Fond du Lac and Appleton
Many folks have been diverted to Fond du Lac for parking in past years and discovered they liked it so much they go there on purpose. The bus service from Fond du Lac and Appleton to AirVenture is very good. Keep in mind if you must divert that there is no camping on the Appleton airport.
When Things Get Less Crowded
It used to be that the major exodus was on Sunday after the air show. In fact, that departure was sometimes more exciting to watch than the air shows. Now, things are spooling down by the end of the air show on Saturday. Because attendance has dropped and the physical size of the grounds has increased in the last three years, AirVenture just hasn't been as crowded as it was in the previous century.
Historically, the busiest time is over the weekend. With starting day now advanced to Monday and ending day now on Sunday, Saturday is the busiest day, but not by much and the crowds just aren't as bad as they were back when attendance was higher, the area smaller and things started on Wednesday or Thursday.
Traffic north out of Chicago on Friday evening is deadly and seems to continue much of the way to Oshkosh. This is a good time to avoid the highway. In decent traffic it's about a three-hour drive from ORD to OSH. The route to vehicle parking and parking for camping is very well-marked as you approach OSH.
OSH does not have airline service any more. Many people airline into Milwaukee or Appleton and rent a car. Milwaukee seems to be the ideal choice: It does not run out of rental cars, the drive is easy and there are plenty of airline seats available. (And airline fares to Appleton are quite a bit higher.) Green Bay is also an option.
Bring very comfortable shoes. Plan on walking a lot. As a rule of thumb, make an estimate of how many miles you can comfortably walk in a day. Then, double it. That's about how much you will find you walk at AirVenture. Years ago a friend brought a pedometer because he was curious how far he walked during the event. The result was so high the first day that he quit wearing the pedometer and felt much better about it.
The showers in the airplane camping area are quite good for a mass campground. Going early for warm water is wise, or wait for mid-afternoon for things to recycle and the crowds to diminish.
Be sure you have flip-flops or thongs, as it's not unusual for the places to flood. Whoever came up with the idea of using dish sprayers for showerheads was a genius.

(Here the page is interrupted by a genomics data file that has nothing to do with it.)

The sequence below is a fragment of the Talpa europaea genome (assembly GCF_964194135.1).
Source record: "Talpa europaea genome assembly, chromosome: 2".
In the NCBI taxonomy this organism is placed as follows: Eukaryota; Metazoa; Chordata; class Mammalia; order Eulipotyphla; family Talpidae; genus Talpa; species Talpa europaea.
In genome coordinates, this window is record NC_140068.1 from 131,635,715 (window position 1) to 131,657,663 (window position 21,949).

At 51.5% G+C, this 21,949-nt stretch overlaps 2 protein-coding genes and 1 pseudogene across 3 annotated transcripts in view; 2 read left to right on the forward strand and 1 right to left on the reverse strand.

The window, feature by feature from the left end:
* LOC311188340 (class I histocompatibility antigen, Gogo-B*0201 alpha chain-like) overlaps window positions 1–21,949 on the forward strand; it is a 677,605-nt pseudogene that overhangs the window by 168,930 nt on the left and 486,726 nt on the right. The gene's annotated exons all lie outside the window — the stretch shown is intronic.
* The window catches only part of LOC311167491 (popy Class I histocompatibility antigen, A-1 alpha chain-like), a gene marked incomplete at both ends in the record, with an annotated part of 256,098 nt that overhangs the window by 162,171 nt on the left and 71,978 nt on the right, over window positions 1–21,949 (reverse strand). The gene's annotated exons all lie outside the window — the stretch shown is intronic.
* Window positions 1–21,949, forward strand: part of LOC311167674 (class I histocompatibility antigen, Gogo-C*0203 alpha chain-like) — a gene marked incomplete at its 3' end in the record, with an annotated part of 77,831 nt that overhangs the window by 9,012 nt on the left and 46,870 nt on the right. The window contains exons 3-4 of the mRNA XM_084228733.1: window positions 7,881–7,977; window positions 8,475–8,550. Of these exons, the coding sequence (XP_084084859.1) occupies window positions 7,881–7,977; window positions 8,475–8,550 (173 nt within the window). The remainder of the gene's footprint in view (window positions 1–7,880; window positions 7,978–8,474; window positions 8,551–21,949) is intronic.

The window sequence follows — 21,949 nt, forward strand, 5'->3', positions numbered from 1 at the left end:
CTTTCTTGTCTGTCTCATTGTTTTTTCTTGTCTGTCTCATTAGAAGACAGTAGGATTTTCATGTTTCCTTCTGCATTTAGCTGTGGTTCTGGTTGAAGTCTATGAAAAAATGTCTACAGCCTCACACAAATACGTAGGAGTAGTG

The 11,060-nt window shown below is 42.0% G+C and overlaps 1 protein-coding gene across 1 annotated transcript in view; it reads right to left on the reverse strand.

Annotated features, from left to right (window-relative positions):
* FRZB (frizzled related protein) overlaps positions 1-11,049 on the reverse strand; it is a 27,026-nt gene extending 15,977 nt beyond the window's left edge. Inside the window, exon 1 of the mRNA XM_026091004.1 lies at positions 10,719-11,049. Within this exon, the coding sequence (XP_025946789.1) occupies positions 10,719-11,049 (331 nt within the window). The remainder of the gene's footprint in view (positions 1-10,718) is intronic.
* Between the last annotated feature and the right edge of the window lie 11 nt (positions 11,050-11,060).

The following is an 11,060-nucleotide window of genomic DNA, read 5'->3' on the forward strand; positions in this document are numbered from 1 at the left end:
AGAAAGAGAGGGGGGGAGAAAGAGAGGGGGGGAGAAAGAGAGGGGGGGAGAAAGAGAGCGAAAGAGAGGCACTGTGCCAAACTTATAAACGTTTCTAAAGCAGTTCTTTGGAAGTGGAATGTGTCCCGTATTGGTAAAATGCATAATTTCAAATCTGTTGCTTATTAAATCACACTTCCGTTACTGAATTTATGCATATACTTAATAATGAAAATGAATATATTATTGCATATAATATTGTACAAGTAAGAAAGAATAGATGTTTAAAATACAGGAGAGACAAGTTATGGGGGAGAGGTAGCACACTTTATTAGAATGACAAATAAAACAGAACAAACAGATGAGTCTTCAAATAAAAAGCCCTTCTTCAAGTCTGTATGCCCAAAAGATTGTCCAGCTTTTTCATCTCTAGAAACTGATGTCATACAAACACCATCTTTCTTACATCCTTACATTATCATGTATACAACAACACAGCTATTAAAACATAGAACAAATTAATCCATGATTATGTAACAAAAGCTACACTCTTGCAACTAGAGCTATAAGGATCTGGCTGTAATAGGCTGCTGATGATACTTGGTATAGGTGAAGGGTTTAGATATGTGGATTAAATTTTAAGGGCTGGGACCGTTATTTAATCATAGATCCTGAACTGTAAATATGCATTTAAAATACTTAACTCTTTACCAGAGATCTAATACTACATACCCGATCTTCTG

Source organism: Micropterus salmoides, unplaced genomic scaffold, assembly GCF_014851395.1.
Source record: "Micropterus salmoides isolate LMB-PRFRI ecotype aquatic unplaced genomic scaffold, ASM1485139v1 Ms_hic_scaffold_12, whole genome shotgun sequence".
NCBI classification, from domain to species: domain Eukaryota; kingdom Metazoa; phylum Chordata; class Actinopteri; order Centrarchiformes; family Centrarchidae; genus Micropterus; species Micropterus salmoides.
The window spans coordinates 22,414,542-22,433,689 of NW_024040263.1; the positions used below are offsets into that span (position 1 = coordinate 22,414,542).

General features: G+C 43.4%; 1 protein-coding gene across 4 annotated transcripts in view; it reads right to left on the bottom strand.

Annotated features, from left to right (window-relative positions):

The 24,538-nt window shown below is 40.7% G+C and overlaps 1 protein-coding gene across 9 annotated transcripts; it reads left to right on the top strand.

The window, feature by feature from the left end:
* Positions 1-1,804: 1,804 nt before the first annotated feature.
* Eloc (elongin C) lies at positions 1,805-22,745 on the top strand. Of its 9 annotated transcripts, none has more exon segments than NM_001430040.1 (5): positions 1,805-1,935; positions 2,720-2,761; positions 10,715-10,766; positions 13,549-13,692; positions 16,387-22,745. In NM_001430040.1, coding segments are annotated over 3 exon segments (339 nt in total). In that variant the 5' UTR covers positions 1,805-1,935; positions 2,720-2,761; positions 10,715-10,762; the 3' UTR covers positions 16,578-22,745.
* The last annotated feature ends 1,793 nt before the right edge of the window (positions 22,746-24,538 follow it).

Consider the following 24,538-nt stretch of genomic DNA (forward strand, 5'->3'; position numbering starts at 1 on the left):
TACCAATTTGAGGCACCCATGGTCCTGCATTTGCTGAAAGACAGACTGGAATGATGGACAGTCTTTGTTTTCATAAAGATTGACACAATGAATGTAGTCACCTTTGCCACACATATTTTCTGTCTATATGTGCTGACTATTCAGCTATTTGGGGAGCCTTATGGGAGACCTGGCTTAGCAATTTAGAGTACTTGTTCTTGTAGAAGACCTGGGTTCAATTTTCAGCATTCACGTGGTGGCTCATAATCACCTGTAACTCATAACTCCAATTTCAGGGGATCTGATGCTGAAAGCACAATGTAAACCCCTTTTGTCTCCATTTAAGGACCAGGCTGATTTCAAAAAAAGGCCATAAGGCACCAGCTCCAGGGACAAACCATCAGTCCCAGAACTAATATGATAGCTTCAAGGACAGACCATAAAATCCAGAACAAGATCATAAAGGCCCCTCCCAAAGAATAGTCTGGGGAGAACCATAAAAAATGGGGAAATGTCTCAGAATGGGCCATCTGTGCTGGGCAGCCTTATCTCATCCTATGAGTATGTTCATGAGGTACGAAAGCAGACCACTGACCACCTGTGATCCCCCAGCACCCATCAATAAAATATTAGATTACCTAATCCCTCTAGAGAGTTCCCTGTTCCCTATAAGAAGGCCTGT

Be prepared for temperatures which can vary from barely above freezing with cold rain to nearly 100 degrees F; I've experienced both extremes. Bring a good poncho because it will rain while you are there. In fact, be prepared for at least one session of moderate to severe thunderstorms; this is, after all, the Midwest. So make sure you have your airplane and your tent well staked down. You will be very glad you brought a light jacket as it often cools off to the point of being chilly at night. When it is hot, even a brief respite can help a great deal. The air-conditioned buildings are the FSS and some stores as well as the "Flying Cinema" at the Activities. The cinema shows aviation movies. Sounds to me like a good way to cool off.
Folks claim that houses in Wisconsin do not need screens on the windows because there are no mosquitoes small enough to enter via that route. That is not true. However, an FBO at OSH did refuel three mosquitoes some years ago before figuring out they were not P-38s. Be ready: Mosquitoes in the camping area at OSH can be vicious, although some years they are non-existent. I will not even try to predict them. Be prepared, bring repellant.
The local FBOs have this wired. The fuelers know their airplanes and their stuff. Either when you arrive or at some point during your stay, give your fuel order at the shack near aircraft camping registration. It will be taken care of and your bill will be waiting at the same place when you come off the flight line. Historically, prices have not been out of line at all so do not feel you have to tanker fuel to OSH. The fuel price at OSH has often been cheaper than at my home field. They know that you are weight-critical when flying in, so please don't depart home base with full tanks and a couple hundred pounds over gross so as to save a few pennies by not buying gas at OSH. I'll say it again: It's OK to buy gas at OSH.
Every year there have been violent thunderstorms causing serious airplane damage at past conventions. A Midwest thunderstorm is an awe-inspiring event. As a result, EAA justifiably requires that you tie down your airplane. Bring your own tiedown stakes, the best you can find. If you do not, EAA will rent or sell a good set of tiedown stakes when you arrive. You are paying for your poor planning. Buy them and use them. Keep them in your plane for the future. By the same token, make sure your tent is well-secured. Every year several tents go for distance records in storms or when cretins start their airplanes in their tiedown spots and power out instead of pulling them forward and turning 90 degrees before start-up.